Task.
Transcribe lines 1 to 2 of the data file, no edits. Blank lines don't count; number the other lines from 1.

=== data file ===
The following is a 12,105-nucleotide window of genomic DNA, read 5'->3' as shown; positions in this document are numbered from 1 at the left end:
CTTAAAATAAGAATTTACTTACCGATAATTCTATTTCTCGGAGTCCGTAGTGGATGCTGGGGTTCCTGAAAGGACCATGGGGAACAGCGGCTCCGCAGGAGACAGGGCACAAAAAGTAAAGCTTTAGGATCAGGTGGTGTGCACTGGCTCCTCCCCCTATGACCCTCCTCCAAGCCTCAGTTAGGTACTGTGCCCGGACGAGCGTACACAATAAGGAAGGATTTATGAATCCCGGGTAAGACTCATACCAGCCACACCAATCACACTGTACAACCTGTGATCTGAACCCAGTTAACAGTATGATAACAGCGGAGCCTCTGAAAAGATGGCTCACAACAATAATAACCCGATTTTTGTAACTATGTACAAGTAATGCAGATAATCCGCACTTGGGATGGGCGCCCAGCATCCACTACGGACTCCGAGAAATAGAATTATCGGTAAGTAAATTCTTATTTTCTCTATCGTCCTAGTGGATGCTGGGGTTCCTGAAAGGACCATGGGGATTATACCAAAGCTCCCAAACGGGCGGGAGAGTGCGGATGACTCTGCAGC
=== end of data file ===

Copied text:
The following is a 12,105-nucleotide window of genomic DNA, read 5'->3' as shown; positions in this document are numbered from 1 at the left end:
CTTAAAATAAGAATTTACTTACCGATAATTCTATTTCTCGGAGTCCGTAGTGGATGCTGGGGTTCCTGAAAGGACCATGGGGAACAGCGGCTCCGCAGGAGACAGGGCACAAAAAGTAAAGCTTTAGGATCAGGTGGTGTGCACTGGCTCCTCCCCCTATGACCCTCCTCCAAGCCTCAGTTAGGTACTGTGCCCGGACGAGCGTACACAATAAGGAAGGATTTATGAATCCCGGGTAAGACTCATACCAGCCACACCAATCACACTGTACAACCTGTGATCTGAACCCAGTTAACAGTATGATAACAGCGGAGCCTCTGAAAAGATGGCTCACAACAATAATAACCCGATTTTTGTAACTATGTACAAGTAATGCAGATAATCCGCACTTGGGATGGGCGCCCAGCATCCACTACGGACTCCGAGAAATAGAATTATCGGTAAGTAAATTCTTATTTTCTCTATCGTCCTAGTGGATGCTGGGGTTCCTGAAAGGACCATGGGGATTATACCAAAGCTCCCAAACGGGCGGGAGAGTGCGGATGACTCTGCAGC